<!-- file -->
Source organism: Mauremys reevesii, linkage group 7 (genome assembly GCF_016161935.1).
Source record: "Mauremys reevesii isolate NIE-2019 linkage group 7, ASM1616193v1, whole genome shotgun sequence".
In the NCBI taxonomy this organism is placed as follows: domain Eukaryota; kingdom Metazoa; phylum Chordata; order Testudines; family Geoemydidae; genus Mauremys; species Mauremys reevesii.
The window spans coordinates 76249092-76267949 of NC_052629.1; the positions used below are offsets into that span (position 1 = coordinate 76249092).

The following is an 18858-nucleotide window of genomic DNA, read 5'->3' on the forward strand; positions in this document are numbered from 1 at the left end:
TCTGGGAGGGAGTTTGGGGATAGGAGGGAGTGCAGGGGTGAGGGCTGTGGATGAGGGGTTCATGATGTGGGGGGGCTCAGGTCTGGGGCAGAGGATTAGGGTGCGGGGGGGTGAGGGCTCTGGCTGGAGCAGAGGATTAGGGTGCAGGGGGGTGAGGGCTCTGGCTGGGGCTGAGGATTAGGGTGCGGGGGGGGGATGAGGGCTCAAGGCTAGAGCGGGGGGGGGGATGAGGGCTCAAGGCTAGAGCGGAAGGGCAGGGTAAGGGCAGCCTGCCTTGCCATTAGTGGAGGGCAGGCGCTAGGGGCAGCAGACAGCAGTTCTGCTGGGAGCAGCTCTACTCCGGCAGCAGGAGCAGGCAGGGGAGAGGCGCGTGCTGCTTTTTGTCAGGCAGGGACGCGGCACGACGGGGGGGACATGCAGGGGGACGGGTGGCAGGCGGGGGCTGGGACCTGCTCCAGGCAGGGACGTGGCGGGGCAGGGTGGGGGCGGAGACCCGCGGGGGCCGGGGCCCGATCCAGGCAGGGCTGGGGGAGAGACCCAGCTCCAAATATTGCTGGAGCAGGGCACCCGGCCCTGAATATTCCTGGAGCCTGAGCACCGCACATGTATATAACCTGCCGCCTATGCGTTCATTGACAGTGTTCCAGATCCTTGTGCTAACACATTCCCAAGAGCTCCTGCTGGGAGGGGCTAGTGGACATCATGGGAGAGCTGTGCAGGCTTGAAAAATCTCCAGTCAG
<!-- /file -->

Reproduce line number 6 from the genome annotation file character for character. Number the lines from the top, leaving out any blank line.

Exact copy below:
TCTGGGAGGGAGTTTGGGGATAGGAGGGAGTGCAGGGGTGAGGGCTGTGGATGAGGGGTTCATGATGTGGGGGGGCTCAGGTCTGGGGCAGAGGATTAGGGTGCGGGGGGGTGAGGGCTCTGGCTGGAGCAGAGGATTAGGGTGCAGGGGGGTGAGGGCTCTGGCTGGGGCTGAGGATTAGGGTGCGGGGGGGGGATGAGGGCTCAAGGCTAGAGCGGGGGGGGGGATGAGGGCTCAAGGCTAGAGCGGAAGGGCAGGGTAAGGGCAGCCTGCCTTGCCATTAGTGGAGGGCAGGCGCTAGGGGCAGCAGACAGCAGTTCTGCTGGGAGCAGCTCTACTCCGGCAGCAGGAGCAGGCAGGGGAGAGGCGCGTGCTGCTTTTTGTCAGGCAGGGACGCGGCACGACGGGGGGGACATGCAGGGGGACGGGTGGCAGGCGGGGGCTGGGACCTGCTCCAGGCAGGGACGTGGCGGGGCAGGGTGGGGGCGGAGACCCGCGGGGGCCGGGGCCCGATCCAGGCAGGGCTGGGGGAGAGACCCAGCTCCAAATATTGCTGGAGCAGGGCACCCGGCCCTGAATATTCCTGGAGCCTGAGCACCGCACATGTATATAACCTGCCGCCTATGCGTTCATTGACAGTGTTCCAGATCCTTGTGCTAACACATTCCCAAGAGCTCCTGCTGGGAGGGGCTAGTGGACATCATGGGAGAGCTGTGCAGGCTTGAAAAATCTCCAGTCAG